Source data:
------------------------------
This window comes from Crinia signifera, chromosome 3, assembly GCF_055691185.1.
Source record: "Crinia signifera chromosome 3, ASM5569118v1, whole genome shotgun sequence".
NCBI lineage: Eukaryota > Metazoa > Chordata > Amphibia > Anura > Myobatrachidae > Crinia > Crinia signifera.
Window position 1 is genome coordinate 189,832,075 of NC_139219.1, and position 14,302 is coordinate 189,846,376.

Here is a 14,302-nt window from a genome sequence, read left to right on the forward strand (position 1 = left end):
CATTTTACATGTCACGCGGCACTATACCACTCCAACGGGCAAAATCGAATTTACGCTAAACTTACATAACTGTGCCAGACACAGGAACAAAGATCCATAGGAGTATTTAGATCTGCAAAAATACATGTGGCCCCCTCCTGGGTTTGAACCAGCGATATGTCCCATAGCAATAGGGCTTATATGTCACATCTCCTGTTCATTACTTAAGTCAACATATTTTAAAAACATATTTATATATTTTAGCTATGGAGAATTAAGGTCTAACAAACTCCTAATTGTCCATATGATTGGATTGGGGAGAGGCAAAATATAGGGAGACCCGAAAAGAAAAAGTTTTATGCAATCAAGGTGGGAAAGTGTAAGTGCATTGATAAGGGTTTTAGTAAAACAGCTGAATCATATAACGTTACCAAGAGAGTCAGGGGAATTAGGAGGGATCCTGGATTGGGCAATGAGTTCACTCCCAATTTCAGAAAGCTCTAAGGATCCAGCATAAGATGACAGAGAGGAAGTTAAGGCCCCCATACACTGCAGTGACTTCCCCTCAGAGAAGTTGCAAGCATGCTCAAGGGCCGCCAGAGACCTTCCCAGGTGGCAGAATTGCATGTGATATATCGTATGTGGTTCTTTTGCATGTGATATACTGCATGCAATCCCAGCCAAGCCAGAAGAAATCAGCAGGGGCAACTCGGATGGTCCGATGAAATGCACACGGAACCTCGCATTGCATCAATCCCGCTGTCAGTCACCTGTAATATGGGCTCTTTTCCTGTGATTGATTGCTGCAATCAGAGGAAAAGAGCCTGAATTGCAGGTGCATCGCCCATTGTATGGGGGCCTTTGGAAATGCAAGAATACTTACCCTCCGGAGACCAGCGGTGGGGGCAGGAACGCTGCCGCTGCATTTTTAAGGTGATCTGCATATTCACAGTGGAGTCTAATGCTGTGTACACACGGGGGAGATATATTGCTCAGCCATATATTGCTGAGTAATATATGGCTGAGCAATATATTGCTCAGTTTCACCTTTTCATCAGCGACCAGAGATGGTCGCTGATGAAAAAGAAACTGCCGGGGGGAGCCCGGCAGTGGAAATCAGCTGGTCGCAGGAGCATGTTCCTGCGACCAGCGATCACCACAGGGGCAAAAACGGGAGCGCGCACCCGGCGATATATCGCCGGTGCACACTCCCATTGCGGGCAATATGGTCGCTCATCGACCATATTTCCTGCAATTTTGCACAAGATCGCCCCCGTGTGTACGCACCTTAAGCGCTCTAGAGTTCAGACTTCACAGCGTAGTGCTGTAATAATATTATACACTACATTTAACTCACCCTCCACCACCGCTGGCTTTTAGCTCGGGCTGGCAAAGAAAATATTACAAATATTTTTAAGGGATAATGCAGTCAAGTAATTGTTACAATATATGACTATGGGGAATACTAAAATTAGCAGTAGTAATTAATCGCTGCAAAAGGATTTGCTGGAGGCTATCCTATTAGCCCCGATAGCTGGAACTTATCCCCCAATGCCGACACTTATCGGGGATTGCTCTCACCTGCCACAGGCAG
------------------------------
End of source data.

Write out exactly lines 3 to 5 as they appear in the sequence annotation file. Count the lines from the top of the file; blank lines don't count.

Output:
NCBI lineage: Eukaryota > Metazoa > Chordata > Amphibia > Anura > Myobatrachidae > Crinia > Crinia signifera.
Window position 1 is genome coordinate 189,832,075 of NC_139219.1, and position 14,302 is coordinate 189,846,376.

Here is a 14,302-nt window from a genome sequence, read left to right on the forward strand (position 1 = left end):